Odd planets seem to be sprouting in our data like mushrooms. Take the case of XO-3b. It’s got the mass of thirteen Jupiters but orbits its star in less than four days, making it the largest, most massive planet ever found in such a tight orbit. But XO-3b also seizes the attention because its orbit is significantly elliptical rather than circular. Is this evidence for the gravitational effects of another object in the same system?
We should be able to learn a lot more about this and other questions because XO-3b is also a transiting world, passing between its star and the Earth. This is the third transiting planet identified by the XO Project, which uses two small telescopes at Haleakala (operated by the University of Hawaii) to identify transit candidates before passing the data on to a network of amateur astronomers for further study. After sufficient evidence is gathered, the work goes back to large telescopes at McDonald Observatory (University of Texas) for confirmation.
Announced at the American Astronomical Society meeting in Honolulu, the new planet is close enough to a brown dwarf in size to make its actual status uncertain. Sustainable hydrogen fusion seems to need about eighty Jupiter masses to occur, marking the upper limit between brown dwarf and star. But XO-3B may be right at the lower mass limit. Christopher Johns-Krull (Rice University), says this:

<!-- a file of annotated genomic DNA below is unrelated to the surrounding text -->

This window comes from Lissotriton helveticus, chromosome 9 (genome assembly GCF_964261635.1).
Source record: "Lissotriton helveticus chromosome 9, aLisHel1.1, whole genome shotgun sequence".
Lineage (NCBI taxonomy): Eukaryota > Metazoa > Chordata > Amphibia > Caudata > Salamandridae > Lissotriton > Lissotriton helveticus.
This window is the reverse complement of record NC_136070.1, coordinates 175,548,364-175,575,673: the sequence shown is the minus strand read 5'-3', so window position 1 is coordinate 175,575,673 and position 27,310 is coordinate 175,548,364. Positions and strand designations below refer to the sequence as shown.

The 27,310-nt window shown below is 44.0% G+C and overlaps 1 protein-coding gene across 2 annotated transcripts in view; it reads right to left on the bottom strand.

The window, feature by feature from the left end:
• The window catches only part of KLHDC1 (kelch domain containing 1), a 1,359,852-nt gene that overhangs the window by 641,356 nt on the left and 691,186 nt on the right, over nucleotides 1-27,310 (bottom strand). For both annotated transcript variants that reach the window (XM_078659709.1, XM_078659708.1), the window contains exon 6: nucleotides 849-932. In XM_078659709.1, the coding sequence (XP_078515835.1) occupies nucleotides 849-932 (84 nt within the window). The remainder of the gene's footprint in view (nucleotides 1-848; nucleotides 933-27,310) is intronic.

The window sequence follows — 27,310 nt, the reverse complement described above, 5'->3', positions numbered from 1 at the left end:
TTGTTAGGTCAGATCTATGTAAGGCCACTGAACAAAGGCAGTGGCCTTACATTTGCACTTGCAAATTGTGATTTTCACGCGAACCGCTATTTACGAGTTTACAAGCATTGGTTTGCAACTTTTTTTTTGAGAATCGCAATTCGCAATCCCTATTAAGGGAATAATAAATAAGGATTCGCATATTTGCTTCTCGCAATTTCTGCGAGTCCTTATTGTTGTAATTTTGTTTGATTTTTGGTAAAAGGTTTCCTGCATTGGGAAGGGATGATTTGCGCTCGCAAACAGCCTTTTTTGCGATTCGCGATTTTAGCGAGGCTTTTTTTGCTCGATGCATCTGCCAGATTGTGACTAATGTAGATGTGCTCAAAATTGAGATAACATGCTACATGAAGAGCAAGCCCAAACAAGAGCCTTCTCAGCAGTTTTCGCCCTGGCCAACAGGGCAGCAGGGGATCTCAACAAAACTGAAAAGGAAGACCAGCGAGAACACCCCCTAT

“The controversy lies at the lower end of the scale. Some people believe anything capable of fusing deuterium, which in theory happens around 13 Jupiter masses, is a brown dwarf. Others say it’s not the mass that matters, but whether the body forms on its own or as part of a planetary system.”
All of which may help us with a mystery. The so-called ‘brown dwarf desert’ is the term coined for the unexpected dearth of brown dwarfs in our exoplanet hunts. Radial-velocity techniques ought to be able to spot objects of XO-3b’s size and larger relatively easily given their mass, but the number of brown dwarfs so identified has remained small. Finding objects on the borderline may help us sort out some of the constraints on brown dwarf formation both in and out of planetary systems.
Let’s linger for a moment on the collaboration that’s happening here. Telescope time on the largest and best instruments is scarce, but time is precisely what planet-hunting astronomers need to firm up their findings. “…[T]hat’s where our amateur partners come in,” says XO Project director Peter McCullough (Space Telescope Science Institute), “culling our long lists of candidates down to more manageable size to observe with the big telescopes.” That kind of synergy is likely to produce a continuing harvest of transits, another confirmation of the role amateurs working with commercially available equipment can play in delivering good data.